United States District Court, S.D. Mississippi, Northern Division
CHARLTON DEPRIEST, ET AL. PLAINTIFFS
WALNUT GROVE CORRECTIONAL AUTHORITY, ET AL. DEFENDANTS
CARLTON W. REEVES, UNITED STATES DISTRICT JUDGE
the Court is Plaintiffs' motion for attorney's fees
and costs. For the reasons stated below, the motion is
GRANTED in part and DENIED in part.
March 2012, the parties and this Court entered into a Consent
Decree regarding conditions at the Walnut Grove Correctional
Facility. Docket No. 75 at 5. The Decree's provisions,
among other things, required Defendants to protect the Eighth
Amendment rights of Walnut Grove inmates. See Docket
No. 75-3 at 4 (requiring that inmates be “provided with
reasonably safe living conditions and [be] protected from
violence”). These provisions were originally set to
expire in March 2017, but could be extended by this Court as
it saw fit. Id. at 15.
August 2014, following two riots at Walnut Grove, Plaintiffs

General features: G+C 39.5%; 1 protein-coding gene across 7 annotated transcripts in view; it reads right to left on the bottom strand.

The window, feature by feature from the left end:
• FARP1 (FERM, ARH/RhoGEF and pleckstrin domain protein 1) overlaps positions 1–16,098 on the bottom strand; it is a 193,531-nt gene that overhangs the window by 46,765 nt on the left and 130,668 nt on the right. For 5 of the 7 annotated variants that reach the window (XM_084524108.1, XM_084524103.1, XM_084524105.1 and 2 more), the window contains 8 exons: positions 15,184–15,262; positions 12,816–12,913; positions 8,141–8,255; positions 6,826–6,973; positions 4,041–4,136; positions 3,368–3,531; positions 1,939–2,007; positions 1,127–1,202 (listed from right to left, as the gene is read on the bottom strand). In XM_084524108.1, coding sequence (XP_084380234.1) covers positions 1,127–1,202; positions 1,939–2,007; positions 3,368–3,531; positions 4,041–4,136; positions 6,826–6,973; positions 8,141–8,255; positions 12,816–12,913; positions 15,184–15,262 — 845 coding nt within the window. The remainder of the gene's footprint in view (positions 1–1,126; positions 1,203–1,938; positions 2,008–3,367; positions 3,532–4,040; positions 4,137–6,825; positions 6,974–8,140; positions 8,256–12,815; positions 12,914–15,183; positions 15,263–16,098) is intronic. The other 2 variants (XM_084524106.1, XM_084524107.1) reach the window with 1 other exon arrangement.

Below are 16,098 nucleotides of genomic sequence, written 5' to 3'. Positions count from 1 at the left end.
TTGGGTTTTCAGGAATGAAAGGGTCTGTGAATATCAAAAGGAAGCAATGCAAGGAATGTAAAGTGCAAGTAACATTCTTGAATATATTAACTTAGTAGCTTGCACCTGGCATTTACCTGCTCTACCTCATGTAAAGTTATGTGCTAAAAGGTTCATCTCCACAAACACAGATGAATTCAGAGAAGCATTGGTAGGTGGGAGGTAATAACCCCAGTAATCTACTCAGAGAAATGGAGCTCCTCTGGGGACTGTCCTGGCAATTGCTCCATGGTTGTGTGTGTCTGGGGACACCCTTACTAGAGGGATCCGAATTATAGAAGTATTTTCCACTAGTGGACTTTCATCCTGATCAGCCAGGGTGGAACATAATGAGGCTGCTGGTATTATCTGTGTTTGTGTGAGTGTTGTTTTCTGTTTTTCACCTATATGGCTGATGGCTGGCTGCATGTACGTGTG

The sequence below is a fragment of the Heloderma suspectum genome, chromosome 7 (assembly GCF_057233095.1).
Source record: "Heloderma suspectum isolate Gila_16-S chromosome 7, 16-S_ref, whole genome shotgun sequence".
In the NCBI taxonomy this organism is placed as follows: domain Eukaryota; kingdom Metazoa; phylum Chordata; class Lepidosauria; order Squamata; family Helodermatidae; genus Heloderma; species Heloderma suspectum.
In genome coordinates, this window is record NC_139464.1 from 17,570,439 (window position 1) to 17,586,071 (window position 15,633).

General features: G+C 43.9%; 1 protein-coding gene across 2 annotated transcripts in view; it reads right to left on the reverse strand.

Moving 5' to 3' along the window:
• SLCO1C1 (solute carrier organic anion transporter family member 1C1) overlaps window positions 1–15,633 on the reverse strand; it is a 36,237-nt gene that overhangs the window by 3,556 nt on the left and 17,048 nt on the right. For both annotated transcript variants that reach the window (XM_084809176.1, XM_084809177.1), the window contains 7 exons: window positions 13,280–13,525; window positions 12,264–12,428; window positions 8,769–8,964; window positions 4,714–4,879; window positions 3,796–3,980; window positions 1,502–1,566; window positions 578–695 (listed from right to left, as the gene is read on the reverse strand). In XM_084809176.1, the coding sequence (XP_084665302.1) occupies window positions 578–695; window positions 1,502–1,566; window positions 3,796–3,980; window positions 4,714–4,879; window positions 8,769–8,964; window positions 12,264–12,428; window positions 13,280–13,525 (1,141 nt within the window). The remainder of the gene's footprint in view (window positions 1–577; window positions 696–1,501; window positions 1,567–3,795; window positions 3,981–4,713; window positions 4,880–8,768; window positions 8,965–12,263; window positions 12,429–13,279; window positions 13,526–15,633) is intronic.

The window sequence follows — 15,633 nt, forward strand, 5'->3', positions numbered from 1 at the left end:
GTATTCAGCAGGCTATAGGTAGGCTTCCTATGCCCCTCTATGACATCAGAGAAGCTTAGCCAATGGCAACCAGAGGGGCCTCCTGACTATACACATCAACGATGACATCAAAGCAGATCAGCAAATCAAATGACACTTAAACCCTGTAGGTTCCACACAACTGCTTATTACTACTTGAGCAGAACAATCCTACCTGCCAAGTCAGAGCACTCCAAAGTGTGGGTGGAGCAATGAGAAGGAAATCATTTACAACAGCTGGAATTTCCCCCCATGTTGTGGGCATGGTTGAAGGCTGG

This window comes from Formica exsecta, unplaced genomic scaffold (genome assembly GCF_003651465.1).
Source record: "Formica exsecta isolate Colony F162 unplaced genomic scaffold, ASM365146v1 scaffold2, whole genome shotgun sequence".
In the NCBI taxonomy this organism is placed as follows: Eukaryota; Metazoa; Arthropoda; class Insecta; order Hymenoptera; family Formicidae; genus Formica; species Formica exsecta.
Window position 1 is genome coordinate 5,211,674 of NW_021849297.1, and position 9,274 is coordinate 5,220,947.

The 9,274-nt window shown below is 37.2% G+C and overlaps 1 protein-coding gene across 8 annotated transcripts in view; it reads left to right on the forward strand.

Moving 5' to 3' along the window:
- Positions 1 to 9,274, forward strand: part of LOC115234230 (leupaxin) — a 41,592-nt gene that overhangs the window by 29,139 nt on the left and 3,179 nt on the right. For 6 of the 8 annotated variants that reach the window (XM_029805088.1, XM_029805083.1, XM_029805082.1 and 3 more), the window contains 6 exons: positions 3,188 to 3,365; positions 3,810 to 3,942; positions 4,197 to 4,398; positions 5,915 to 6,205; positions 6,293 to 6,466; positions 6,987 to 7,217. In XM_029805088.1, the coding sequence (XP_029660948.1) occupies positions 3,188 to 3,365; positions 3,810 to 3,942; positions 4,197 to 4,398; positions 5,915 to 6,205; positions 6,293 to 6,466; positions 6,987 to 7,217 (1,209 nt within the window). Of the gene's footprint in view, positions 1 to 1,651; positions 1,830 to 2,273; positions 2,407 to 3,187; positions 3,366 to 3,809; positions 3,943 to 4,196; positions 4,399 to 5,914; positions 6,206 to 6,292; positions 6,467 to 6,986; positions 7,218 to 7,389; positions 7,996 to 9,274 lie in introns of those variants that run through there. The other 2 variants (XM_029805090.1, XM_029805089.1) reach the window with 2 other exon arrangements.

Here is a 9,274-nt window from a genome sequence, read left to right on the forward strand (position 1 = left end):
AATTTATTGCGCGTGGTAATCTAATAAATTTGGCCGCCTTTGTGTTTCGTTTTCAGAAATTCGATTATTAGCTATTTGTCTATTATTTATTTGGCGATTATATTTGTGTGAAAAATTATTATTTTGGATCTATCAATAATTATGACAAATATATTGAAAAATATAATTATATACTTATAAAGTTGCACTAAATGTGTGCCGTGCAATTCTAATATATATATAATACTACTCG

filed a Motion for Enforcement and Modification of the
Decree. Docket No. 106. That motion asked that this Court
hold an evidentiary hearing to determine what, if any, new
measures were necessary to enforce the Decree's Eighth
Amendment protections. Id. at 1 (requesting whatever
“additional remedial measures” were required to
“provide reasonably safe living conditions and freedom
from violence for the inmates at Walnut Grove”). In
March 2015, Defendants responded by filing a Motion to
Terminate Prospective Relief Granted by the Decree. Docket
No. 129. That motion asked this Court to terminate the
entirety of the Decree pursuant to the Prison Litigation
Reform Act (“PLRA”), alleging that there were
“no current and ongoing violations” of any inmate
rights at Walnut Grove. Id. at 2.
April 2015, this Court held the evidentiary hearing requested
by Plaintiffs. Two months later, the Court issued an Order
dispensing with both the Motion to Enforce and the Motion to
Terminate. Docket No. 169. The Order found, on the basis of
the evidence presented by Plaintiffs, that there were
“current and ongoing violations of the Eighth
Amendment” at Walnut Grove. Id. at 19. The
Order tailored the Decree's prospective relief to those
violations, eliminating some of the Decree's provisions